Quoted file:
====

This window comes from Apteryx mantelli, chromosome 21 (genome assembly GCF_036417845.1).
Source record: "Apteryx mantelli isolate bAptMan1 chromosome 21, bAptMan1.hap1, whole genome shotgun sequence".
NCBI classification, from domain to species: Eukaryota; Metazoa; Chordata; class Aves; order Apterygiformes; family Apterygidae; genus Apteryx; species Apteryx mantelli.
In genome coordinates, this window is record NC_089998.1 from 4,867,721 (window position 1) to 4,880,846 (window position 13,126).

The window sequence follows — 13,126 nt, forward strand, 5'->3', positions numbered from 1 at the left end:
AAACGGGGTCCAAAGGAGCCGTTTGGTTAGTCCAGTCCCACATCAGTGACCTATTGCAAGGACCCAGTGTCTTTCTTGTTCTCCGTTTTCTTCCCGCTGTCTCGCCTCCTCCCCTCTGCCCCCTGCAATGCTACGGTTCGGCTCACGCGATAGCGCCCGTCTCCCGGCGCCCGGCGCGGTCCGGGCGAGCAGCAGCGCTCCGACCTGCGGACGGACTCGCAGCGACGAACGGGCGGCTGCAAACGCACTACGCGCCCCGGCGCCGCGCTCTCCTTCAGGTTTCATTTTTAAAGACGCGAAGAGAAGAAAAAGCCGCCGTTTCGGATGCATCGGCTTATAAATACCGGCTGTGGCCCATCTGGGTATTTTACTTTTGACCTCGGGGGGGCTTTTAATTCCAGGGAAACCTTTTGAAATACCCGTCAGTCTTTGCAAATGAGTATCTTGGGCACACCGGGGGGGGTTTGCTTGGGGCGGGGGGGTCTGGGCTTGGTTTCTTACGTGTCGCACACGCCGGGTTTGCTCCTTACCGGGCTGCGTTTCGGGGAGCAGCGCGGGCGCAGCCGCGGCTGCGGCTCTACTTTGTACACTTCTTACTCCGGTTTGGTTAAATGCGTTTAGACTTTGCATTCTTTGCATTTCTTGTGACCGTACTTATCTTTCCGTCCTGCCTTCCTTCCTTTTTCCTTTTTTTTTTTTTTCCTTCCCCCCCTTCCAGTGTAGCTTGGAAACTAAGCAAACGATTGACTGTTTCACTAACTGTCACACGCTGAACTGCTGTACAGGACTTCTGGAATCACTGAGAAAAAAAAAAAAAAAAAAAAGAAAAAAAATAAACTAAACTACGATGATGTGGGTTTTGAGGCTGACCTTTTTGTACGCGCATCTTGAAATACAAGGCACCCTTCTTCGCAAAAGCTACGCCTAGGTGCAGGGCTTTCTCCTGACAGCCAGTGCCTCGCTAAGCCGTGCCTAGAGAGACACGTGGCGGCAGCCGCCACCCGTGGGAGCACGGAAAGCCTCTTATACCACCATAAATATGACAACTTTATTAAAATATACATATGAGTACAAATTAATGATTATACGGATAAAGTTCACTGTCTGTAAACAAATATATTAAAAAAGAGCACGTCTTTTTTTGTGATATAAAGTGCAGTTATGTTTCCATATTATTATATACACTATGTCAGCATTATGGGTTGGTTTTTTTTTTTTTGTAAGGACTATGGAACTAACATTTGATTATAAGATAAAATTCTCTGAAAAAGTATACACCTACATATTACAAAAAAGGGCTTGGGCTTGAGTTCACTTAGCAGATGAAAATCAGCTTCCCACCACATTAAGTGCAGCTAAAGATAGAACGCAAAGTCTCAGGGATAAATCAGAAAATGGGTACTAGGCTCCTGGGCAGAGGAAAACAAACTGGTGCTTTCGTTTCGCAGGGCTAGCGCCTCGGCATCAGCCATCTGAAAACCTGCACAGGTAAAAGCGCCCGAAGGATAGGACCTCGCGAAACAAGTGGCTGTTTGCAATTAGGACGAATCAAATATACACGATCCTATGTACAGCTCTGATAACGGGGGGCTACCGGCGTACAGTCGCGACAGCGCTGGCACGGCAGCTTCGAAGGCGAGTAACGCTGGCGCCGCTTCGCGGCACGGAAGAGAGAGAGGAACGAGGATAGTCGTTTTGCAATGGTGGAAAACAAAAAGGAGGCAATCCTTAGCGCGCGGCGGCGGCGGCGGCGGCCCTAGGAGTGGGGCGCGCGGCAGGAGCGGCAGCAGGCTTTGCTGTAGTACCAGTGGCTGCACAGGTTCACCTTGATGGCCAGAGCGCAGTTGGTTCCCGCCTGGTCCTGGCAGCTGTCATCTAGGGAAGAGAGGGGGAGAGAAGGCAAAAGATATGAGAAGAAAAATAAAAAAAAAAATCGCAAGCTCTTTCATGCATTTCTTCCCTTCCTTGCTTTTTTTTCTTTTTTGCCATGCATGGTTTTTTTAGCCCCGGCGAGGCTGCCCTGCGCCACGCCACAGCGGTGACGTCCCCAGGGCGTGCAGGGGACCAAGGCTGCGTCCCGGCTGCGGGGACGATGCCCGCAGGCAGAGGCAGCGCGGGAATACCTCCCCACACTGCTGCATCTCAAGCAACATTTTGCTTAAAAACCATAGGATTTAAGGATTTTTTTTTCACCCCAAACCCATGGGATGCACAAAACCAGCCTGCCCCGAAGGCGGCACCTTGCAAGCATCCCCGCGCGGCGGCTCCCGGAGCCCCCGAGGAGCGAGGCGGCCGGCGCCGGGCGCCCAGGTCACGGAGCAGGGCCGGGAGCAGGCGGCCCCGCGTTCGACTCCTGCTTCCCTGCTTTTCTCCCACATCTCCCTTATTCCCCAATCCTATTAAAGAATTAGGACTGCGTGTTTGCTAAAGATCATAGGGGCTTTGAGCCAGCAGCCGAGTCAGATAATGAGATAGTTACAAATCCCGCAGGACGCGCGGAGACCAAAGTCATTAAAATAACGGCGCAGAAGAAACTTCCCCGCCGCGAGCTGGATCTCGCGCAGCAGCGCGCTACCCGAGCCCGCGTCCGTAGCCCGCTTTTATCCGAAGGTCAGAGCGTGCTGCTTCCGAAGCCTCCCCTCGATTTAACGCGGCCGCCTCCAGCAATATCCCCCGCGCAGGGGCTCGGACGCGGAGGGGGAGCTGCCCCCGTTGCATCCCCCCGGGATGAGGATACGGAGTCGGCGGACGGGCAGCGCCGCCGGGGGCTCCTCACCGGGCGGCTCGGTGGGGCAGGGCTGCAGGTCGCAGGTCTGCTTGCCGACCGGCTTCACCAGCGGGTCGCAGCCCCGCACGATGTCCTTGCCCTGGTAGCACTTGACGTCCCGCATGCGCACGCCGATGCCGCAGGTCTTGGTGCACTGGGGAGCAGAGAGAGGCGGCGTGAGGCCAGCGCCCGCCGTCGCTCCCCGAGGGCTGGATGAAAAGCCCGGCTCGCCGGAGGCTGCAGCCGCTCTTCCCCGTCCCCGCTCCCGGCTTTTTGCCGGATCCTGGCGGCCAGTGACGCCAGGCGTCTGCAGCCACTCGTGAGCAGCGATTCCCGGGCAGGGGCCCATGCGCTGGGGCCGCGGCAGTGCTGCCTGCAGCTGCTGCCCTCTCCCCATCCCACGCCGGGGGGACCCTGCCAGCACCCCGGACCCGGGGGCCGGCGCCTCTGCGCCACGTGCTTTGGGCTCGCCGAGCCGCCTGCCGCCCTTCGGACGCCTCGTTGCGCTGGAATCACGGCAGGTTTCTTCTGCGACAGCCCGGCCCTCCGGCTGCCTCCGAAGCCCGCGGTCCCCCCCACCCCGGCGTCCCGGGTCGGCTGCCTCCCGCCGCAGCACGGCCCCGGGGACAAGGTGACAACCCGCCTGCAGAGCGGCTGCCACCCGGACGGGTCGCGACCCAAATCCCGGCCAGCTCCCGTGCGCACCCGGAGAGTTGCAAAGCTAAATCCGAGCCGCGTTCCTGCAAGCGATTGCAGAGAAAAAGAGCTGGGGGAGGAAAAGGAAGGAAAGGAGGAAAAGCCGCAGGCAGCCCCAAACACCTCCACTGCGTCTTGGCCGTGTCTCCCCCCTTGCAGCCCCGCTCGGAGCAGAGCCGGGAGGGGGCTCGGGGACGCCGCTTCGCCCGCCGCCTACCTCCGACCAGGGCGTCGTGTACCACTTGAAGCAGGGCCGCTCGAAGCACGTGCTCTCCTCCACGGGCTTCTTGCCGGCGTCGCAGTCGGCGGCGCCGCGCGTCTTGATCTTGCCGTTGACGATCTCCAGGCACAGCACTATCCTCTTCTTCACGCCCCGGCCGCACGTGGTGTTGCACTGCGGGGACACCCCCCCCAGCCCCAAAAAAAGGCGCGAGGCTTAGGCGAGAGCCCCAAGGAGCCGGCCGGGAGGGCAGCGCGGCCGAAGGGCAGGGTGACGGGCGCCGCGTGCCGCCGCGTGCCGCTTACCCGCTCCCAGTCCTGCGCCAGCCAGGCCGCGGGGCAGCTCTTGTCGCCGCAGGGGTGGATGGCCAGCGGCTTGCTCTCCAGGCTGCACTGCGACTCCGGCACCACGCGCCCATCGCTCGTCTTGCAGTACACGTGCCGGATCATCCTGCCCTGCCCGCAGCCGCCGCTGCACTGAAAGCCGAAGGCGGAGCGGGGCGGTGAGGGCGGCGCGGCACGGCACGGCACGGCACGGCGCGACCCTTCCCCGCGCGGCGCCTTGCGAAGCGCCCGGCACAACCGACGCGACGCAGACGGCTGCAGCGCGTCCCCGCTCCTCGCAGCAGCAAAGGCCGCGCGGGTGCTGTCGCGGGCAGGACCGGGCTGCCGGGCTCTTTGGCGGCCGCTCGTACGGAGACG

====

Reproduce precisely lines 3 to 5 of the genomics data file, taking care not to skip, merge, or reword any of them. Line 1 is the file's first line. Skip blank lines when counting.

NCBI classification, from domain to species: Eukaryota; Metazoa; Chordata; class Aves; order Apterygiformes; family Apterygidae; genus Apteryx; species Apteryx mantelli.
In genome coordinates, this window is record NC_089998.1 from 4,867,721 (window position 1) to 4,880,846 (window position 13,126).

The window sequence follows — 13,126 nt, forward strand, 5'->3', positions numbered from 1 at the left end: